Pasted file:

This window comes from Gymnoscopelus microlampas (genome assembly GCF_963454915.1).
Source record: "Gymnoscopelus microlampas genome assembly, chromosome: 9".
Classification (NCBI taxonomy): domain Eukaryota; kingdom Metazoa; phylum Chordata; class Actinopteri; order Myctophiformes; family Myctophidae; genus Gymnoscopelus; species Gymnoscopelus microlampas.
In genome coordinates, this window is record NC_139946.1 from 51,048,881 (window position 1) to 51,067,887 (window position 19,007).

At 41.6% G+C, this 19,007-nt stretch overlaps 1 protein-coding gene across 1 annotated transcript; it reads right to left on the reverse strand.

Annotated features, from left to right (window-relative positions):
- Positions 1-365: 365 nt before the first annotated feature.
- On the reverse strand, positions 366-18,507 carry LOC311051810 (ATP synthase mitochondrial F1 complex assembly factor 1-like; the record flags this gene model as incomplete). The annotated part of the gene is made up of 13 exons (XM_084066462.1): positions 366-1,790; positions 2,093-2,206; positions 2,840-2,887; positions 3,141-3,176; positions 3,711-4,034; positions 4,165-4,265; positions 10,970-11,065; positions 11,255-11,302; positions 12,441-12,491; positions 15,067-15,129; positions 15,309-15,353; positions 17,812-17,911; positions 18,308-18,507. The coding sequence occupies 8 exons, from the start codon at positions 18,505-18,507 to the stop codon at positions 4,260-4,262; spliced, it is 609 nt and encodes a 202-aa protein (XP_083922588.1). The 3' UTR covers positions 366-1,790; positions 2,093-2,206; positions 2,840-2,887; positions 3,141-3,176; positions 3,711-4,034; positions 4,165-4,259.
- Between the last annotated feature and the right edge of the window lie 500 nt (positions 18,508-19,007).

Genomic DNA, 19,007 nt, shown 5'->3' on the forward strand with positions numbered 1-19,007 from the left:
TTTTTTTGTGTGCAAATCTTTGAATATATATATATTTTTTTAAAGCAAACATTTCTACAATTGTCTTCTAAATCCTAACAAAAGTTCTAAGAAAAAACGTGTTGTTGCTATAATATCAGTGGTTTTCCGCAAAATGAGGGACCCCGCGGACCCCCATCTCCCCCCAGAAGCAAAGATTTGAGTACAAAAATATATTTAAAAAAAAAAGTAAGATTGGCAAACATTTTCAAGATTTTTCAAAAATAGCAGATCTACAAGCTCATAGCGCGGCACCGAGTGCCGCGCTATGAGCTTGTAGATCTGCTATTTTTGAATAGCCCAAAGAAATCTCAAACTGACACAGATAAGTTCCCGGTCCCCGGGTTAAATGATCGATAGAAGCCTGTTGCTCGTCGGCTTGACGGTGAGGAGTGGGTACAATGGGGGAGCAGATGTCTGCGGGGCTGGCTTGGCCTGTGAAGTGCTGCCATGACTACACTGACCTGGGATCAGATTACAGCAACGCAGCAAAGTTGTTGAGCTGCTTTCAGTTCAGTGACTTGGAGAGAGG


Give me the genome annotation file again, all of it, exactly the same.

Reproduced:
This window comes from Gymnoscopelus microlampas (genome assembly GCF_963454915.1).
Source record: "Gymnoscopelus microlampas genome assembly, chromosome: 9".
Classification (NCBI taxonomy): domain Eukaryota; kingdom Metazoa; phylum Chordata; class Actinopteri; order Myctophiformes; family Myctophidae; genus Gymnoscopelus; species Gymnoscopelus microlampas.
In genome coordinates, this window is record NC_139946.1 from 51,048,881 (window position 1) to 51,067,887 (window position 19,007).

At 41.6% G+C, this 19,007-nt stretch overlaps 1 protein-coding gene across 1 annotated transcript; it reads right to left on the reverse strand.

Annotated features, from left to right (window-relative positions):
- Positions 1-365: 365 nt before the first annotated feature.
- On the reverse strand, positions 366-18,507 carry LOC311051810 (ATP synthase mitochondrial F1 complex assembly factor 1-like; the record flags this gene model as incomplete). The annotated part of the gene is made up of 13 exons (XM_084066462.1): positions 366-1,790; positions 2,093-2,206; positions 2,840-2,887; positions 3,141-3,176; positions 3,711-4,034; positions 4,165-4,265; positions 10,970-11,065; positions 11,255-11,302; positions 12,441-12,491; positions 15,067-15,129; positions 15,309-15,353; positions 17,812-17,911; positions 18,308-18,507. The coding sequence occupies 8 exons, from the start codon at positions 18,505-18,507 to the stop codon at positions 4,260-4,262; spliced, it is 609 nt and encodes a 202-aa protein (XP_083922588.1). The 3' UTR covers positions 366-1,790; positions 2,093-2,206; positions 2,840-2,887; positions 3,141-3,176; positions 3,711-4,034; positions 4,165-4,259.
- Between the last annotated feature and the right edge of the window lie 500 nt (positions 18,508-19,007).

Genomic DNA, 19,007 nt, shown 5'->3' on the forward strand with positions numbered 1-19,007 from the left:
TTTTTTTGTGTGCAAATCTTTGAATATATATATATTTTTTTAAAGCAAACATTTCTACAATTGTCTTCTAAATCCTAACAAAAGTTCTAAGAAAAAACGTGTTGTTGCTATAATATCAGTGGTTTTCCGCAAAATGAGGGACCCCGCGGACCCCCATCTCCCCCCAGAAGCAAAGATTTGAGTACAAAAATATATTTAAAAAAAAAAGTAAGATTGGCAAACATTTTCAAGATTTTTCAAAAATAGCAGATCTACAAGCTCATAGCGCGGCACCGAGTGCCGCGCTATGAGCTTGTAGATCTGCTATTTTTGAATAGCCCAAAGAAATCTCAAACTGACACAGATAAGTTCCCGGTCCCCGGGTTAAATGATCGATAGAAGCCTGTTGCTCGTCGGCTTGACGGTGAGGAGTGGGTACAATGGGGGAGCAGATGTCTGCGGGGCTGGCTTGGCCTGTGAAGTGCTGCCATGACTACACTGACCTGGGATCAGATTACAGCAACGCAGCAAAGTTGTTGAGCTGCTTTCAGTTCAGTGACTTGGAGAGAGG